Saturday, December 03, 2005


BODEGA BAY CAMPING AND CRABBING
with friends the Javadis and the Michauds


Bodega
Bay
is about an hour north of our home in Sausalito. After a typical Friday afternoon commute up Highway 101, my friend Shari and I arrived with our kids in the dark around 5pm at our campsite at Doran Beach. Our friend Cyrus was there already with his brood and helped us get up our tents; Mick left school at five with Shari's husband Richard, conveniently arriving around 8 after the work had been done.*

After tinfoil dinners, roasted marshmallows, and dutch-oven- on-a-campfire peach cobbler (our friend Annie's from Idaho and swears that camping is all about the food), Dane and Aubrey had tired themselves out climbing the trees with the Javadi girls and quickly fell asleep in our two-man tent.

Our two-man tent, a brutal-weather shelter from REI (I'm sure it has a more accurately descriptive name for it), was a terrific purchase Mick made at an REI garage sale last year. The tent retails at well over $300--Mick snatched it up for $5. It was missing a pole, which we replaced with the poles of our other (inferior) two-man tent. Upon packing up for the trip, though, we forgot that we usually have the luxury of borrowing Mike and Jan's six-person tent for outings like this. Consequently, the kids and I slept in the two-man tent together (maybe I slept four hours? but, hey, camping's not really about a good sleep, is it?) next to the tent-mansions of our friends (do tents really need two "rooms"?) and Mick slept solo in the Vanagon. (Of course, you can guess who got the best deal there!)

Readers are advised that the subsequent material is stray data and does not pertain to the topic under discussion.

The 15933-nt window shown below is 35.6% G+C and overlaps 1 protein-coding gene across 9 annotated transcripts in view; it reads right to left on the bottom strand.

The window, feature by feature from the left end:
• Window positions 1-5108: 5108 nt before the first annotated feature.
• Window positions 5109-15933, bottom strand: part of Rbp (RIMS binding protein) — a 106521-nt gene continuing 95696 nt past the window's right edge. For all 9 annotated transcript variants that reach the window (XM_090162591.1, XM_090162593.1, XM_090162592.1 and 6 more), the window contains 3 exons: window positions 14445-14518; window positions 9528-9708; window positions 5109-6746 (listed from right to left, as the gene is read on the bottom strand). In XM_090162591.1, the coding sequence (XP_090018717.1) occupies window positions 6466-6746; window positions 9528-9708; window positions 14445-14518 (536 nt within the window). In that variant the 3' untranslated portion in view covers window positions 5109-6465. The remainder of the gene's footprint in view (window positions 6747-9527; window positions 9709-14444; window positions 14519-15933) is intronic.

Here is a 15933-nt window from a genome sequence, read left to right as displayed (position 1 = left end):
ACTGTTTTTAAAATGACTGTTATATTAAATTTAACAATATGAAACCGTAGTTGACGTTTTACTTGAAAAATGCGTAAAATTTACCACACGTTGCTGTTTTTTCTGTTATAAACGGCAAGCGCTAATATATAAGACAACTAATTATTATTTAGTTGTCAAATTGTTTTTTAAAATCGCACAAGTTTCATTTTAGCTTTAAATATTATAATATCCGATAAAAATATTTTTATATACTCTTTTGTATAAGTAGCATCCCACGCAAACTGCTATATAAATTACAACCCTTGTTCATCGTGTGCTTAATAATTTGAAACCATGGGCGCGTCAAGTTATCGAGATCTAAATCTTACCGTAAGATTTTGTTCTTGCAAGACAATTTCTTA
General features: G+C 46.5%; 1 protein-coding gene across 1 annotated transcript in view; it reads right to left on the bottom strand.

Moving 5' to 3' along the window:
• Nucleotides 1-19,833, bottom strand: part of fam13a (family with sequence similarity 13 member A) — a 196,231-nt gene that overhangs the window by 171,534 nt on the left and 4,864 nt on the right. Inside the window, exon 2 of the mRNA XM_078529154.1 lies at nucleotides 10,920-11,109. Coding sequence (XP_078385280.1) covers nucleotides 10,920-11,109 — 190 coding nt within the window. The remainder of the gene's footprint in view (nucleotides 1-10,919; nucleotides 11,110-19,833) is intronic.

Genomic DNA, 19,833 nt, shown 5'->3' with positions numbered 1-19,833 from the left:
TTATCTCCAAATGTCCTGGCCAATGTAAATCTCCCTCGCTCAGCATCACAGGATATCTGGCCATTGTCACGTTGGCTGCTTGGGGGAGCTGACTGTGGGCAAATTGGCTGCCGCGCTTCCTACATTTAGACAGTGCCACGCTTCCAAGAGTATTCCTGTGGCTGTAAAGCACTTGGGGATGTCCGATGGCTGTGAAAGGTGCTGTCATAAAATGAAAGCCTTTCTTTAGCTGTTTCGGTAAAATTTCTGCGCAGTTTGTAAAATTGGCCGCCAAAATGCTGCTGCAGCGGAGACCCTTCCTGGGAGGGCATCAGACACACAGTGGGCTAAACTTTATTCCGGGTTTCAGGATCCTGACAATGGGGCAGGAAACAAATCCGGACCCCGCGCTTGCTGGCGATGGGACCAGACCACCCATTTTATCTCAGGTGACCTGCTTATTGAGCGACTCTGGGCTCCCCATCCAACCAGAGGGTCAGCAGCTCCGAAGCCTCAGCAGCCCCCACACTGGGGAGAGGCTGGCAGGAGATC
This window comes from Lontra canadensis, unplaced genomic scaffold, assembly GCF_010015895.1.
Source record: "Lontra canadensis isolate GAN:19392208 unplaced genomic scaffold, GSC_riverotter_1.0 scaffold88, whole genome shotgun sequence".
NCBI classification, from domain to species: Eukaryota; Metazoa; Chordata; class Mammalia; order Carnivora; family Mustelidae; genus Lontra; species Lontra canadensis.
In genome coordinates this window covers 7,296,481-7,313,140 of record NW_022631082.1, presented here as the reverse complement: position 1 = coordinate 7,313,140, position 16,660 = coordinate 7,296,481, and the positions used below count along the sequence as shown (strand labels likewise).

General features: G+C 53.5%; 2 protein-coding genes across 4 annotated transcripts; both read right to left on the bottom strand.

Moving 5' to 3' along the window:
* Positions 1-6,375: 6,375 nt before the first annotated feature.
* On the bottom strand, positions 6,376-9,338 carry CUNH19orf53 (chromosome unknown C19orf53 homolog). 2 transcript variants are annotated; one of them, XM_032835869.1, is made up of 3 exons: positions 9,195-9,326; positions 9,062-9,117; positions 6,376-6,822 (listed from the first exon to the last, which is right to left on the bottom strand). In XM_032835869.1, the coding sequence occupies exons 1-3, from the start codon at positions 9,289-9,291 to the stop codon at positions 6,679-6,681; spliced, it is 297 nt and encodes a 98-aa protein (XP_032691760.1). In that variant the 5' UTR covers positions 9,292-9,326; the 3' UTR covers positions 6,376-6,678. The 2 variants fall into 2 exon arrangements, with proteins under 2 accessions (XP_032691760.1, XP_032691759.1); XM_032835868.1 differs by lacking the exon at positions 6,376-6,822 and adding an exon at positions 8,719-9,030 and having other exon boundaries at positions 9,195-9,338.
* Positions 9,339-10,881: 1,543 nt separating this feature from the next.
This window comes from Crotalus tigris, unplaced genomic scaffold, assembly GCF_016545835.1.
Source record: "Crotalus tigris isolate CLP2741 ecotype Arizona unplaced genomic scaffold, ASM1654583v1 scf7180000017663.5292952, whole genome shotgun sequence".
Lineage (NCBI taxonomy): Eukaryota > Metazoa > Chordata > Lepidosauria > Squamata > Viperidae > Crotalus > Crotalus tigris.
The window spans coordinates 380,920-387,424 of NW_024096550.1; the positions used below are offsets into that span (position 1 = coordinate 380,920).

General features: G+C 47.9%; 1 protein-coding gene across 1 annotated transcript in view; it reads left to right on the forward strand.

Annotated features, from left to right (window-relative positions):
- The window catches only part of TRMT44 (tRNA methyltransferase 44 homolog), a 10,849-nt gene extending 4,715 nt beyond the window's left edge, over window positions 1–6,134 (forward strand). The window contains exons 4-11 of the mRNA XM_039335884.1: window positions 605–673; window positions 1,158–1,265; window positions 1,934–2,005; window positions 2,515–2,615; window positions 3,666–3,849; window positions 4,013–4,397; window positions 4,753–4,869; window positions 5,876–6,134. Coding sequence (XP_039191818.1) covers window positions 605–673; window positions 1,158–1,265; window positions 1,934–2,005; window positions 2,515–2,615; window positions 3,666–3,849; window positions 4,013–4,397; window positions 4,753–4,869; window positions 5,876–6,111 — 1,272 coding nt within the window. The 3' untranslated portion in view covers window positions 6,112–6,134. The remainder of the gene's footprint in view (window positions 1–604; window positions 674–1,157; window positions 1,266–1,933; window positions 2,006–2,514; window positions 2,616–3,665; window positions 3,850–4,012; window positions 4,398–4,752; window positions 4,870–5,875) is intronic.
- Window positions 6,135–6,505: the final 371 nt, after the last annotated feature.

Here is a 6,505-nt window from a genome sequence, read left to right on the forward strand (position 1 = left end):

Woke at 6am to the sound of ocean waves beating against the shore, which we'd been hearing off and on all night drifting in and out of sleep. Ate breakfast, packed up, and went crabbing.

Crabbing was, let's see... educational. We had to get the two kids out on a rocky, precarious jetty, tie chicken meat and big rocks up in onion bags, secure ropes around the tops of the bags, and throw the bags down into the water for crabs to decide to cling to (evidently we could've used pet food too). It was sketchy out on the jetty (and chilly) and far from shore, and even though it was a real adventure, we headed back to the beach after an hour and set off toward home so Mick could study the rest of the weekend. Evidently, after several more families arrived, some crabs were caught and cooked, but there was just enough for each person to have a taste. Nobody in the Reynolds van even breathed a word about salty, succulent, melt-in-your-mouth crabmeat the entire way home. We'll be better prepared next time (and maybe we'll just show up to do it in the morning).


*For the record, being married (with kids) to a dental student means stuff like this always happens. I shopped for, packed up, hauled down (three flights), drove, hauled in, set up, fed, sang to sleep, etc., etc., in order for this twelve hour event to happen! Kindly enough, though, Aubrey had stood in the doorway earlier that morning and said, "Mom, how can I help? You shouldn't have to do that alone."

1 comment:

Shelby Friesen said...

Sometimes we just have to do those things alone, huh Anj? It's worth it in the end. Great is your reward my friend:)